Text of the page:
I am not going to bore you all with the details of my argument. I just did not want Mr. Mandrew’s comment to lead people to believe that I was an atheist. That is giving me too much credit. In reality, I am an ignorant fundamentalist hillbilly who happens to have a passing familiarity with some of the better atheistic arguments out there.

  6. #6 mandrewa
    September 13, 2007

    Chieftain of Seir,

    I apologize for this delayed response.

    You understate your achievement. Yes, I realize that Spinoza
    is a genius and that basically what you have done in your essay is
    to understand what he said and relate and interprete some part of
    these ideas to the modern world.

    Yes. But it’s a particularly small set of people that have done
    any such thing.

    I could have put in a link to Spinoza’s texts and if a thousand
    people went to those texts I’d know ahead of time that not one would
    get it.

    I put in a link to yours, and the odds of understanding are significantly

    It’s also possible — I don’t know — that your interpretation, your
    lucid reasoning about what Spinoza means, is unique.

    Here are the nails that you drove that particularly jumped out at me.

    a. Spinoza is arguably the beginning of the modern era. Many of
    his propositions are now taken as default assumptions. These
    propositions seem ordinary and unexceptional today because we assume
    them, but at the time they were disturbing.

    b. The shoe is still dropping. Although many of Spinoza’s ideas
    are now the unexamined assumptions of modern man, some parts have still
    not been appreciated.

    c. Spinoza’s work is in part a proof that God (in the sense that is
    normally meant) does not exist.

    d. We now know that one of Spinoza’s basic assumptions has been peculiarly

    e. Since Spinoza’s reasoning is a good part of the foundation of science
    and many other things, all these things now have a hole at their

    f. No solution to the problem is in sight. The universe seems a wilder
    and stranger place than what was at one time believed. In particular
    the possibility of the existence of some kind of God has been reopened.


    Moving on to your self-deprecrating assertion above that you are a “ignorant
    fundamentalist hillbilly,” I think I understand what you’re saying.

    By “ignorant” you mean in the trivial and ordinary sense that of all the
    possible things to know you know hardly any, while in the particular
    sense it’s a political comment that you don’t necessarily believe what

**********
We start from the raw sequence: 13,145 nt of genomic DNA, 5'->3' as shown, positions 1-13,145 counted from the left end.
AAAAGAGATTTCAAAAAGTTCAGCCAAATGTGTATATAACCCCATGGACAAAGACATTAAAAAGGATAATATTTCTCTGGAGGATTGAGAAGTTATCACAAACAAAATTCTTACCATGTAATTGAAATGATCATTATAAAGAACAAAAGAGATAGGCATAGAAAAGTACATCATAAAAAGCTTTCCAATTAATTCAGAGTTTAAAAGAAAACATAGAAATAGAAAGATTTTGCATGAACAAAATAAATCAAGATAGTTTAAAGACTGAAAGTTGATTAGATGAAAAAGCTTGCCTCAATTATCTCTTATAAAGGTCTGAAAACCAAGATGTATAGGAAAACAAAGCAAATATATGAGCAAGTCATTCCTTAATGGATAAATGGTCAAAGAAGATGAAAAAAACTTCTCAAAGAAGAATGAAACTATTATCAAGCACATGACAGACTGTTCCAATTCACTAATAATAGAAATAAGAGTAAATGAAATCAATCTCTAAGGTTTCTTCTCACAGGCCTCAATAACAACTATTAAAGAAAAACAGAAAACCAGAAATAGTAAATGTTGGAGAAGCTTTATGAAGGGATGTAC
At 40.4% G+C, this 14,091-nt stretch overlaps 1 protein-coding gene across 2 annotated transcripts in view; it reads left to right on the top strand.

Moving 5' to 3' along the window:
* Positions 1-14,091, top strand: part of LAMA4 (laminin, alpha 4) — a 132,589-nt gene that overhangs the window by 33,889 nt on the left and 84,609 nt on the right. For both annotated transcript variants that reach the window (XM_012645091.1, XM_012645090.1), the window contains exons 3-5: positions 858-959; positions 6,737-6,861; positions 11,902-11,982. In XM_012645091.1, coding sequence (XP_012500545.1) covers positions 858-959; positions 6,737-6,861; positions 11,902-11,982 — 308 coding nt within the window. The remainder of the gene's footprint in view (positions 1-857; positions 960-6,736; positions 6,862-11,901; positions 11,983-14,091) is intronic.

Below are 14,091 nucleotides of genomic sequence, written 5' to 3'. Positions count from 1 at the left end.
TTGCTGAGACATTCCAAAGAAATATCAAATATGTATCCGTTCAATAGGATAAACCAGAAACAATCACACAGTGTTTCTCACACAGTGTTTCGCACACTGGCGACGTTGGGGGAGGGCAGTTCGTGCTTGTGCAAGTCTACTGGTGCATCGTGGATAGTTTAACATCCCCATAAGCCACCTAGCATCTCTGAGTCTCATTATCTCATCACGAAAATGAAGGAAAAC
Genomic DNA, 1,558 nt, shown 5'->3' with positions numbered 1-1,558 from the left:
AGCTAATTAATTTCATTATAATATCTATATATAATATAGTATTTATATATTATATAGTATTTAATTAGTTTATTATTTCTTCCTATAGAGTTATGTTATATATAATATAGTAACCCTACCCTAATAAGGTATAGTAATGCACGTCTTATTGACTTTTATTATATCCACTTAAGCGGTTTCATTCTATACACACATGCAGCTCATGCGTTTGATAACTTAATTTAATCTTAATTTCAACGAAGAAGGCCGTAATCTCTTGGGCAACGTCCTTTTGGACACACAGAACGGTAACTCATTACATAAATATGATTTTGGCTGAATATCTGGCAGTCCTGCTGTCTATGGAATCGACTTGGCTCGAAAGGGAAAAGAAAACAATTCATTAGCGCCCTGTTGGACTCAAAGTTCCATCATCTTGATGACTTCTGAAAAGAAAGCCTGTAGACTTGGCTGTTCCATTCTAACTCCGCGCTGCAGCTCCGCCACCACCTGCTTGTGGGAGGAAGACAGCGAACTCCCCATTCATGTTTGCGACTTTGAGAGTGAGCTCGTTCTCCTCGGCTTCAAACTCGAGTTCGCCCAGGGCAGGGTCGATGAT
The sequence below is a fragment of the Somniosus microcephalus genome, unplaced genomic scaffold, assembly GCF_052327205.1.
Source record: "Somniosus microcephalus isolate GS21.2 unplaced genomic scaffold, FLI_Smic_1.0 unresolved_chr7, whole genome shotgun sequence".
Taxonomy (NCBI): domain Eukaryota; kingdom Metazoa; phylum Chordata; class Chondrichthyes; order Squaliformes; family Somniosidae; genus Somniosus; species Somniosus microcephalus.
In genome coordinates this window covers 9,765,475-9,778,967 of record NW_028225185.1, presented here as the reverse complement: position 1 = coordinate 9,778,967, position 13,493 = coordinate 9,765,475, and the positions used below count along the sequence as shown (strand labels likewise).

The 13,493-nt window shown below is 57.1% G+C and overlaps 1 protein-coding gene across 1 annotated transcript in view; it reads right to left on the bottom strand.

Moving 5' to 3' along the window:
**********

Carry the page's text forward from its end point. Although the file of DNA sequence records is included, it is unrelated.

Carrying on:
the in-clique — the right sort of people — believe. It means you’re
    proud you flunked Political Conformity 101.

    By “hillbilly” you mean you were raised in the Appalachians.

    By “fundamentalist” you mean you’re parents were fundamentalist and
    you yourself were raised in that tradition, and you don’t believe that
    fundamentalists are the monsters that those who major in Conformity
    believe. But I refuse to believe that you yourself think that the Bible
    is to be taken literally.

    I realize that you’re a very smart person and it’s possible you’re
    going to take my disbelief as a challenge to make the implausible sound
    plausible, but I’ll tell you already I’m not buying it.

  7. #7 mandrewa
    September 13, 2007

    Thinking over that comment I made just above, I realized I left out
    something important, a particularly important nail that the Chieftain
    of Seir drove.

    Namely that Spinoza uniquely or almost uniquely among philosphers
    made something like falsifiable assertions about the universe.

    Odd assertions that have been tested and amazingly proven true.

    We know this because of Einstein, in particular, because Einstein took
    Spinoza not just as a guide, as a reasonable approximation of what the
    universe must be like, but he took him literally, as an exact description
    of how the universe the worked. Since that implausible assumption turned out
    to be amazingly productive we know that Spinozan metaphysics has to to
    some degree of precision correspond to the real universe.

    There is a sense in which it cannot be discredited.

    In the same way Newtonian physics cannot be discredited. It may be
    an approximation and in some domains in fact very wrong, but in many
    other contexts it will always be a very good approximation.

  8. #8 Miss11
    October 22, 2009

    The following table describes these methods. ,